Evelyn Faith | NICU Journey
This is the story about my beautiful niece’s birth. It was written by her amazing and strong mother, Maria!
On January 24th I went to my OB/Gyn for a routine Glucose Tolerance Screening. I was happy and feeling at ease reaching the 3rd trimester of pregnancy. Just like every other appointment, the first thing the nurse did is take my blood pressure. A puzzled expression grew on her face and she set up to take it again. She paused for a second, and then explained that she was going to have another nurse double check it. A second nurse came over and took my blood pressure and sure enough, it was extremely elevated (180/110). My doctor promptly came and advised me to go to Labor and Delivery at the hospital for more testing.
The thought of having to leave my doctor to head to the hospital had me a little nervous and I debated calling my husband, TJ, on the walk to the car. I decided it’d be better to just head to the hospital and let him know after I arrive. After parking the car and as soon as I walked in the door I was swarmed by nurses, doctors and other hospital staff. While they walked me to triage one nurse was removing my clothes while another was trying to get my pulse and blood pressure. From the way the staff at my earlier visit handled the situation, I did not expect any of this. Not to mention I am all alone, thousands of miles away from family and have not had a chance to even think much less let TJ know what’s going on.
It had been nearing the two-hour mark and I still had not been able to let anyone know my situation. A nurse came back and delivered the news, I had a severe case of pre-eclampsia. For those of you who don’t know, pre-eclampsia is a condition that is potentially life threatening to both the mother and baby, which luckily I didn’t know this at the time. At last, I was able to call TJ and he rushed to the hospital. Once he arrived we were admitted into a labor and delivery room, which is where mothers who are within hours of delivery are placed. Here I was put on complete bedrest and several medications started. In preparation for an early delivery, two rounds of steroid injections were administered to help the baby’s lungs develop more quickly. A very high dose of Magnesium via IV to reduce the risk of me having seizures and to help prevent the baby from having brain hemorrhages. Finally, blood pressure medication to attempt to keep my kidneys from damaging. We were warned, the baby is coming and soon.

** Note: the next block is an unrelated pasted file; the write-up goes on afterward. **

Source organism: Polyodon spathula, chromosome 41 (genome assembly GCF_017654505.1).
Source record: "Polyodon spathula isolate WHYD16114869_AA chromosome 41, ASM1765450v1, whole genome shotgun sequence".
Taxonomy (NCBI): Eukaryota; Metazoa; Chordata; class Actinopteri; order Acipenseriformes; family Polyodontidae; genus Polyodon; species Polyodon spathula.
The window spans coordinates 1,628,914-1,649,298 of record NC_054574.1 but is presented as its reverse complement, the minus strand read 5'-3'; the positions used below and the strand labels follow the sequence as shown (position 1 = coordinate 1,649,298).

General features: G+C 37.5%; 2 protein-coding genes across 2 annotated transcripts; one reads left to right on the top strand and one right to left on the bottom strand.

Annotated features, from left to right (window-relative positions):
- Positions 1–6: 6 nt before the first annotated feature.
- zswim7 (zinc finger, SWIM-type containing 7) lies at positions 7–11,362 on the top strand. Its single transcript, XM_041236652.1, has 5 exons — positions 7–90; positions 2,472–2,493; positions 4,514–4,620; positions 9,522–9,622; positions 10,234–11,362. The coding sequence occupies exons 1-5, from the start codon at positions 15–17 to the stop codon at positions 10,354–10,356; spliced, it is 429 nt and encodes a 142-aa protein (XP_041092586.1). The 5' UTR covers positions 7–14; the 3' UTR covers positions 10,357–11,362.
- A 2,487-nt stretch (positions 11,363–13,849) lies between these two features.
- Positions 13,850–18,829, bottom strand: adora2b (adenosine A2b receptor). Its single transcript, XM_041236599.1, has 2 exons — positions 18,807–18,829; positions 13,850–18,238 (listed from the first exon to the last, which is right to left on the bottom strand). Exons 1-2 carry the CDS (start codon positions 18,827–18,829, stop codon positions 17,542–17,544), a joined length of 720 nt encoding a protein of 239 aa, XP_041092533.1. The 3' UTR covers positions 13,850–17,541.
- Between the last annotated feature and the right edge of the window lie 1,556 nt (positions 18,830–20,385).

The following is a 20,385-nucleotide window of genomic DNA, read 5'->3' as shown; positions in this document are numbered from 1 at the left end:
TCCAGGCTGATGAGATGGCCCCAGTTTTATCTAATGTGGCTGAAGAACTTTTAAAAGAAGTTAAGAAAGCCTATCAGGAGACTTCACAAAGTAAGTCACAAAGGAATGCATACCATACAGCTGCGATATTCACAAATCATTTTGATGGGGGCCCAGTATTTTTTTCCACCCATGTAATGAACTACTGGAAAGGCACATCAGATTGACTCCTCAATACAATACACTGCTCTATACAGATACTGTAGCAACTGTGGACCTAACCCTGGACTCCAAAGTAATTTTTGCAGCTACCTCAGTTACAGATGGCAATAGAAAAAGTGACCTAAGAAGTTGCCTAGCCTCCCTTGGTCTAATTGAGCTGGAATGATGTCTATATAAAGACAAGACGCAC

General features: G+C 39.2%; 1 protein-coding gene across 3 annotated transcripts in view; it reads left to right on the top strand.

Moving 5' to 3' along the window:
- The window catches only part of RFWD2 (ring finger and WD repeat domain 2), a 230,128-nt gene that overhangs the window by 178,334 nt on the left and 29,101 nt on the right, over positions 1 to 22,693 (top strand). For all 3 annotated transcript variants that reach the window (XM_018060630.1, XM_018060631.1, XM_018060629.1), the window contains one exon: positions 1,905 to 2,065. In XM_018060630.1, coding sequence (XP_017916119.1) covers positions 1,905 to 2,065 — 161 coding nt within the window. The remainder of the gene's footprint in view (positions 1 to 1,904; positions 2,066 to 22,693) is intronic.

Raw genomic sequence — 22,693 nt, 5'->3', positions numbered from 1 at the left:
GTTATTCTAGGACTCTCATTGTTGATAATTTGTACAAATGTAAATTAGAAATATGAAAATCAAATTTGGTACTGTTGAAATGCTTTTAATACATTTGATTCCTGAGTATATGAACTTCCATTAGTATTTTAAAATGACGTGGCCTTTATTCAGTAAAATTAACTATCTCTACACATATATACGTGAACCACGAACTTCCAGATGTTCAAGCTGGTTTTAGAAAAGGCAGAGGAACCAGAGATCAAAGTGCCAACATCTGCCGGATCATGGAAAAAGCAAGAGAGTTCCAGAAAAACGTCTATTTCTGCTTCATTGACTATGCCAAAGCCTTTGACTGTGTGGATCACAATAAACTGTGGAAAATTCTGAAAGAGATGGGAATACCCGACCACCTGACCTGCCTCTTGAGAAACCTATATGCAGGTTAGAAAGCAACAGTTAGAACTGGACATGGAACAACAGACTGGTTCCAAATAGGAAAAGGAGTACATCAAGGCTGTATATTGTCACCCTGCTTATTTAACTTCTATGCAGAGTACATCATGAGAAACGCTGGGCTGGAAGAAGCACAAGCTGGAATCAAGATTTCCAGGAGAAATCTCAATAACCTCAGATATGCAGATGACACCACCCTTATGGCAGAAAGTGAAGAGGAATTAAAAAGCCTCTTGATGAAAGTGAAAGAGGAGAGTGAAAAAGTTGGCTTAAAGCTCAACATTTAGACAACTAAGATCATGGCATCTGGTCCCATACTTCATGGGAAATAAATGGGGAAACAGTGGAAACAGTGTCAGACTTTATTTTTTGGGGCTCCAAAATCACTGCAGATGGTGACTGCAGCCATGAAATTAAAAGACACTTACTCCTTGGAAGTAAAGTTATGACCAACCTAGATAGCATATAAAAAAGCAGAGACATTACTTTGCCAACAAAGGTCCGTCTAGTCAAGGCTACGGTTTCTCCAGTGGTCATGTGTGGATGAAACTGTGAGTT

The next morning, I was met by the Neonatologist who performed an ultrasound to gather his own information on the baby’s condition. The baby’s movement was good, heart rate was good, anatomy was good. However, the baby was much smaller than expected for being 28 weeks. Upon further investigation, he concluded that there was not enough blood flowing through the umbilical cord to give the baby the nutrients that are needed for growth. He explained that we should prepare for delivery to happen within a week.
On January 26th, Tj and I woke up to neonatologist and eight other hospital staff members coming into the room. After monitoring overnight, they concluded it was no longer safe for baby to be inside, it was time to deliver. An urgent C-section was ordered and we were wheeled into the OR. At 9:53 am our beautiful baby girl entered the world! A few seconds later we got to hear our baby girl cry for the first time! That cry was the best sound in the world, we had become a mommy and daddy. Evelyn Faith Palosaari weighed in at 1 lb. 12.5 oz and was 13 inches long. She was a fighter!
The NICU team immediately took her up to the NICU to evaluate her condition and start her care. Once I had the okay to leave recovery, the nurse wheeled me up to the NICU to meet my baby for the first time. There she was tucked into an isolette with cords hanging off of her body and a CPAP mask and hat covering the majority of her face and head. I reached my hand into the isolette to touch her and my hand covered her entire little body. She was so tiny and fragile, but so mighty at the same time. She was absolutely beautiful.